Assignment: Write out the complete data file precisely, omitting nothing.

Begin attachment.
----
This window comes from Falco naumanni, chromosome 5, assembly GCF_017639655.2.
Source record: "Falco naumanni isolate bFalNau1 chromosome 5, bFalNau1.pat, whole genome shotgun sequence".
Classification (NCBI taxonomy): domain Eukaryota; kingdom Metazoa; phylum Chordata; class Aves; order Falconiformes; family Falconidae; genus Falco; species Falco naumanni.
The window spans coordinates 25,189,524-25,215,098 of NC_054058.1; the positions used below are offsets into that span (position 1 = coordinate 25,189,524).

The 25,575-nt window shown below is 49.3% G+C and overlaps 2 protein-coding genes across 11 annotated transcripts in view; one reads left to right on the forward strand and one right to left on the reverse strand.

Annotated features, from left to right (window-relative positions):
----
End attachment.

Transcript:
This window comes from Falco naumanni, chromosome 5, assembly GCF_017639655.2.
Source record: "Falco naumanni isolate bFalNau1 chromosome 5, bFalNau1.pat, whole genome shotgun sequence".
Classification (NCBI taxonomy): domain Eukaryota; kingdom Metazoa; phylum Chordata; class Aves; order Falconiformes; family Falconidae; genus Falco; species Falco naumanni.
The window spans coordinates 25,189,524-25,215,098 of NC_054058.1; the positions used below are offsets into that span (position 1 = coordinate 25,189,524).

The 25,575-nt window shown below is 49.3% G+C and overlaps 2 protein-coding genes across 11 annotated transcripts in view; one reads left to right on the forward strand and one right to left on the reverse strand.

Annotated features, from left to right (window-relative positions):